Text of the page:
Acute pancreatitis is something you should put in your bucket list of things you hope to never experience before you die. Pancreatitis is inflammation of your pancreas. Acute pancreatitis is active, ongoing inflammation of your pancreas. The clinical presentation of acute pancreatitis can be very mild to life ending. I've had patients in the hospital for one day with acute pancreatitis. I've also had patients in the hospital for six months with pancreatitis. As internists, we are taught to manage acute pancreatitis with aggressive fluid resuscitation in order to maintain adequate perfusion of the pancreatic tissue bed. But how much fluid? How much fluid is enough fluid in severe cases of acute pancreatitis. Internist/Hospitalist Dr RW Donnell comments on new data that suggests less is more.
Traditional teaching and guidelines held that we should pour the fluids early on in the treatment of acute pancreatitis. Nobody would say just how much, but a lot. The problem was, these recommendations were not driven by high level data. We had expert opinion, animal data, pathophysiologic rationale and low level studies in patients but nothing more.
A prospective cohort study titled Influence of Fluid Therapy on the Prognosis of Acute Pancreatitis: A Prospective Cohort Study, was recently published in The American Journal Of Gastroenterology (Am J Gastroenterol 2011; 106:1843–1850; doi:10.1038/ajg.2011.236; published online 30 August 2011 ) The results seem to contradict expert driven guidelines. Two-hundred forty-seven consecutive adults with acute pancreatitis participated. Those folks that received more than 4.1 liters of volume in the first 24 hours had a higher rate of persistent organ failure, acute collections, respiratory insufficiency and renal insufficiency. Those that received less than 3.1 liters did not. Those patients that received between 3.1-4.1 liters of volume in the first 24 hours had an excellent outcome as well.
Perhaps less is more. Perhaps. I don't have access to the full data so I don't know how the different volume resuscitation groups faired in their baseline presentation. It does make me wonder, however, if pancreatitis patients who present with a shock like state do better with less volume resuscitation, as I may be correctly or incorrectly assuming from this abstract, then why shouldn't septic patients also do better with less resuscitation. That's exactly what recent data seemed to suggest. With Xigris pulled from the market, and data suggesting a higher mortality in septic shock patients with a 4 L or more positive fluid balance at 12 hours into resuscitation, it might be time to reevaluate the roll of aggressive fluid resuscitation in patients who present with a toxic syndrome, whether it's sepsis or pancreatitis.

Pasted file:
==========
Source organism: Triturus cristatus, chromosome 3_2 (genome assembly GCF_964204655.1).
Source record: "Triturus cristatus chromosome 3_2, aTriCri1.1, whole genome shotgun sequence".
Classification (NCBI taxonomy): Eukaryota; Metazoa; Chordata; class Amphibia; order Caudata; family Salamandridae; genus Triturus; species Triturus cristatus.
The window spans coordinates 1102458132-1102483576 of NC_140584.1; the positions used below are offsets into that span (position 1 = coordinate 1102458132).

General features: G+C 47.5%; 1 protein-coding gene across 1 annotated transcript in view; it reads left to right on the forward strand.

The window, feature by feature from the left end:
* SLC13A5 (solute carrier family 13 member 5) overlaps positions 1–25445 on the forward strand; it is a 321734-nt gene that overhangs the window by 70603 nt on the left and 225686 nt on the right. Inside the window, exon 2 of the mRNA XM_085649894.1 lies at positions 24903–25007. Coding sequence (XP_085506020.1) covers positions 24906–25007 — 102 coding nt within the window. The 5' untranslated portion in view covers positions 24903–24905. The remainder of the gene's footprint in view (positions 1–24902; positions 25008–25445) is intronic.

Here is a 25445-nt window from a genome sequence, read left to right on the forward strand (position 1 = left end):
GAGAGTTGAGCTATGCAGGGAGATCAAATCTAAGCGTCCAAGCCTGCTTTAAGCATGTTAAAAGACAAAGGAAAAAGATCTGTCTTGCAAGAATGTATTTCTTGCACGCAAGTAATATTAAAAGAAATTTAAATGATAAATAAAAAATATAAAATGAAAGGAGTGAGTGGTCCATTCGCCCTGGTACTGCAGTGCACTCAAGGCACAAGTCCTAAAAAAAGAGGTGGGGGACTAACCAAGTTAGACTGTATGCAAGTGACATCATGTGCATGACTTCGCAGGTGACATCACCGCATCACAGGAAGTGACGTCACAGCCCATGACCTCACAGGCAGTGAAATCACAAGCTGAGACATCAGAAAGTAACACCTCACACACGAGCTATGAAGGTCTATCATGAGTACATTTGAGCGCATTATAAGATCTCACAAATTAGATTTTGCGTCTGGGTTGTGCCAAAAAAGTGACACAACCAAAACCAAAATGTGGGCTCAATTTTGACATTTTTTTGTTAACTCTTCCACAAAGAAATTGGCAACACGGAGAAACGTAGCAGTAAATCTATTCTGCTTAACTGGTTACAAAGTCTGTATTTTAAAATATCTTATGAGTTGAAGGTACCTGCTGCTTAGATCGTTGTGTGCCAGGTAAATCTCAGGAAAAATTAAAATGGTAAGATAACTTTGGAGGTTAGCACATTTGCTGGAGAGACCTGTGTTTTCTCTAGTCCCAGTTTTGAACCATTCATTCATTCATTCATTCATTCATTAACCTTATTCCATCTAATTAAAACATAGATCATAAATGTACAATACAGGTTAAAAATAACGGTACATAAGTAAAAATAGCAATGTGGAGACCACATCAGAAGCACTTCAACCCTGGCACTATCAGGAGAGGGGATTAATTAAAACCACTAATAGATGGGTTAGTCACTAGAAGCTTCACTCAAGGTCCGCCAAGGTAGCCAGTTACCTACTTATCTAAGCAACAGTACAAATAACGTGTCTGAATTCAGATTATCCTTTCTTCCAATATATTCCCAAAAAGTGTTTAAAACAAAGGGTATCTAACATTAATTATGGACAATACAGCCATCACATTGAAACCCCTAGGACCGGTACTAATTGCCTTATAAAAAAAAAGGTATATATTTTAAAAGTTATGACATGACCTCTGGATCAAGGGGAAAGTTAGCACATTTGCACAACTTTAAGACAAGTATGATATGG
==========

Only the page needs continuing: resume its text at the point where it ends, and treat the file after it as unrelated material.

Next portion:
For the sepsis study, at 12 hrs, patients with central venous pressure <8 mm Hg had the lowest mortality rate followed by those with central venous pressure 8–12 mm Hg. That's interesting. Maybe we should start therapeutic bleed letting. And I'm not just talking about daily hospital blood draws. Perhaps the Jehovah's folks are really onto something.. All that is old is new again. This data is comforting on a macro political level. With all the drug shortages of late and the restrictive economics of ObamaCare glaring us in the face, perhaps someday soon we can stare our patients in their intubated eye and tell them that normal saline is simply not indicated for their toxic syndrome. We don't have to tell them that we simply ran out or we couldn't afford more or that the company stopped making it. We can just tell them it doesn't work. Halleluiah. The truth shall set you free.